• This is one my favorite Firefly episodes, probably because I like the humor and because it’s very Kaylee-centric and seems to try to make her more of a person. There are a lot of great line in here, from “a swhat?” to “sleepiness is weakness of character.” Indeed, the scene with Zoe and Wash is an utter delight. So is Mark Shepard, but I can’t think of a time where the king of TV guest stars isn’t.

    The question of how the show treats the idea of a Companion is a good one, and I really can’t tell what it wants to do. But I will reserve further commentary on that till one of the latter episodes really makes us think about what Joss and crew were up to.

    And the older Clark Gable lookalike is such a strange one-off character. I always wondered just what inspiration led to having him show up. The actor, BTW, was named

    Larry Pennell and he actually played Gable three times in a long but unstoried career.

    • Drunk Napoleon

      It’s really just a great hangout episode with a minor plot attached to it to justify all these fun scenes – I had trouble trimming down which quotes I used because I didn’t want to take all the good ones in case people wanted to quote it in the comments. That’s a good point about Kaylee, too – I know a lot of women like her, and it becomes clearer this episode.

      From a genre standpoint, I see the purpose of Old Clark Gable – there’s always a cool old dude going around owning people in these stories, like Mr Bennet in Pride And Prejudice.

    • DJ JD

      I’m looking forward to that discussion on Companions, because they never even remotely worked for me as a device but I kept changing my mind about why. The idea that the show itself didn’t entirely buy its premise is one I could get behind, though.

  • ZoeZ

    Continued mourning of Ron Glass: his reading of the “mystery meals” line is excellently layered, because you can hear the kind of bubble of anger underneath it that he’s not only striving to control, but trying to control not only to repress it, but to repress it enough to reassure Simon. Which is kind of Book in a nutshell–going past some kind of buried violence to the deliberate choice of kindness.

    Kaylee’s dress is an excellent layer cake.

    I think the only time I bought the Companions was when Inara was hired by the mid-level bureaucrat to deflower his son and she provides serenity more than seduction: there’s the division there between what people expect (prostitution, but not the kind just any schmuck can afford) and the more meditative and generalized way the Companions regard their own work. But most of the time it just doesn’t work, nor do the services seem like they’re so particular that they would ever actually be rare. (There’s always a problem with depicting genius in art, because the moment comes when you have to show brilliance in action, and it doesn’t always come across.)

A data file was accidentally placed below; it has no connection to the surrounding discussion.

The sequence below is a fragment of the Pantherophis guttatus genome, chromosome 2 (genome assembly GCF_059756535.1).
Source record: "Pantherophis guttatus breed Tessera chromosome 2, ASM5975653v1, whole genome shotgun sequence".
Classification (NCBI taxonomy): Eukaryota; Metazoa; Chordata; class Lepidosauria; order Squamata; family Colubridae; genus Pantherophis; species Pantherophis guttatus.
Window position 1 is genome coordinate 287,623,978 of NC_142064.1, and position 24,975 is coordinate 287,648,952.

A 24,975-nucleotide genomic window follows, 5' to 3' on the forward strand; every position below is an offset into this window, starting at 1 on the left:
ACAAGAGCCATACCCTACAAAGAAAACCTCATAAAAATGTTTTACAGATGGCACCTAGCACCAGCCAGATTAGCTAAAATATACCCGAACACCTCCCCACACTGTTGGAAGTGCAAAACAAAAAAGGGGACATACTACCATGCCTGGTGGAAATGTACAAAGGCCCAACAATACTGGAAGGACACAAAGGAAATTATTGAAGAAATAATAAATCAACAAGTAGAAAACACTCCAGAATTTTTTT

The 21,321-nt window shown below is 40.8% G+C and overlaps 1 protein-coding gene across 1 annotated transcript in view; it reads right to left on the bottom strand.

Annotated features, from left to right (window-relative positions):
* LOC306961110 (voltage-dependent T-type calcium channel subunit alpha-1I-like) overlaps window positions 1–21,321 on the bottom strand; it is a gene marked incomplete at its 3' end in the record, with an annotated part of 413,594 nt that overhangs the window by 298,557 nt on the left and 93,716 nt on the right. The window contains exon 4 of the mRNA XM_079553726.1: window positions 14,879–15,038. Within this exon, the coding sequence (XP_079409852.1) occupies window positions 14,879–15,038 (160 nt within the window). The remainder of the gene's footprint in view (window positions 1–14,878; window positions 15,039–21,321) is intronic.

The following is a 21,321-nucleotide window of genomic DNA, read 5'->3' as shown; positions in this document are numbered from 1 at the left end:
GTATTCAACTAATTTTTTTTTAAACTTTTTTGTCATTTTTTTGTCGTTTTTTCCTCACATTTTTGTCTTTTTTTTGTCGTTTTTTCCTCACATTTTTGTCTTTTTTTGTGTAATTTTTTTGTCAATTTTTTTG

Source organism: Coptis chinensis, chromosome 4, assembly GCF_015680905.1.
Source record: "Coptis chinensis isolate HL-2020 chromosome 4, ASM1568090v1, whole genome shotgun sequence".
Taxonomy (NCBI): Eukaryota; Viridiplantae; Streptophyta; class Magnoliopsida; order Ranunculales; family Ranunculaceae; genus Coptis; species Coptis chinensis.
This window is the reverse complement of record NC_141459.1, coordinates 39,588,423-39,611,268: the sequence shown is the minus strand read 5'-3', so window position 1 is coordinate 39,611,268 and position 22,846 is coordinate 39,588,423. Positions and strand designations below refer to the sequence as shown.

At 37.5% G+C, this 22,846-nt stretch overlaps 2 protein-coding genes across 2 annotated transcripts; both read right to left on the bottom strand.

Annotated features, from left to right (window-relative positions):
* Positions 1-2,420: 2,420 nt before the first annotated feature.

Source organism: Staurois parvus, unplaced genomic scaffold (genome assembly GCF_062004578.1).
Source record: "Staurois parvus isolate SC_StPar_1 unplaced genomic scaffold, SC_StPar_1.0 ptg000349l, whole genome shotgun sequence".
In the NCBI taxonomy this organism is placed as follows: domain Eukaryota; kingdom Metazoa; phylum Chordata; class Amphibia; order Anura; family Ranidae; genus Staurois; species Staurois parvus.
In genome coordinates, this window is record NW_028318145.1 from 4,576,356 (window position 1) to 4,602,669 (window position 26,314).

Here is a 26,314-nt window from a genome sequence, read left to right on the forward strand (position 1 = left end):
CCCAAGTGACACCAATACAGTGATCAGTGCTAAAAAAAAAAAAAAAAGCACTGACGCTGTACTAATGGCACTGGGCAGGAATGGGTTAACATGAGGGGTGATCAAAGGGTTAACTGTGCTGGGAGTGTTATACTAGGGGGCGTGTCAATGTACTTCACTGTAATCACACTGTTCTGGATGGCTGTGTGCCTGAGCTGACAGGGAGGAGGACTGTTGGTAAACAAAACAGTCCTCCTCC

• Drunk Napoleon

      I love that reading.

      I think the kind of ownage Inara delivers really says something about the gulf between what the show is trying to do with her and what it actually achieves. Her casual strolling in to save Mal and Zoe in “The Train Job” worked perfectly, but “Now NOBODY will EVER have sex with you AGAIN!” just kinda thuds.

      • Conor Malcolm Crockford

        One of the many bummers of Firefly being cancelled (besides that we just don’t get much more of this universe) is that we understandably don’t get a lot of the nuances and depth a show that lasts longer could bring here.

  • Conor Malcolm Crockford

    “Mercy is the mark of a great man…”
    *stab*
    “Guess I’m just a good one.”
    *stab*
    “Eh, I’m alright.”

    Probably the biggest difference between Mal and say Vic Mackey is that while Mal has some self-righteousness about the war he has a sense of survival and workaday “do what you gotta do” morality that keeps him from seeing himself as inherently superior. The Operative believes anything he does is justified by the world without sin (and admits freely that he does not believe he has a place in that world and would martyr himself for it) where Mal doesn’t give a damn about martyrdom or true utopia, just maintaining himself, the crew, and maybe doing the right thing if he can. That’s an ethic I can get behind: one day at a time, pragmatic justice.

    • Drunk Napoleon

      That quote is on a whole other level. Even the way Fillion delivers it is hilarious – that last line, he’s genuinely exasperated with himself.

      That’s really the appeal of Mal as a character in a nutshell – he wants to do good, but he can’t always, so he does the best he can.

      • Mal’s highest goal is heroism and he’ll settle for ownage.

        • Drunk Napoleon

          God damn, I’m stealing that.

  • Rucker and Cohlchez vs. Evil 🌹

    Mal lays out the difference between he and Atherton as being that while he doesn’t respect Inara’s job, he respects Inara herself and Atherton doesn’t, and I think the episode agrees with him while I don’t – “I may not respect your choice of a career, your choice of friends, or your privacy, but I respect you!” – and I think that, if the show was less head-over-heels for Mal and didn’t apologise for his hypocrisy, I’d take it a lot better.

    Yeah, I think this is bang on and why a lot of this stuff never worked for me, either. Your “quote” of Mal’s thought process definitely strikes me as a distinction without a difference, and Mal himself has absolutely no grounds to be so high-minded and judgmental. Is it mere jealousy? They portray Mal’s attitude, as you said, a fair bit more forgivingly than they ought.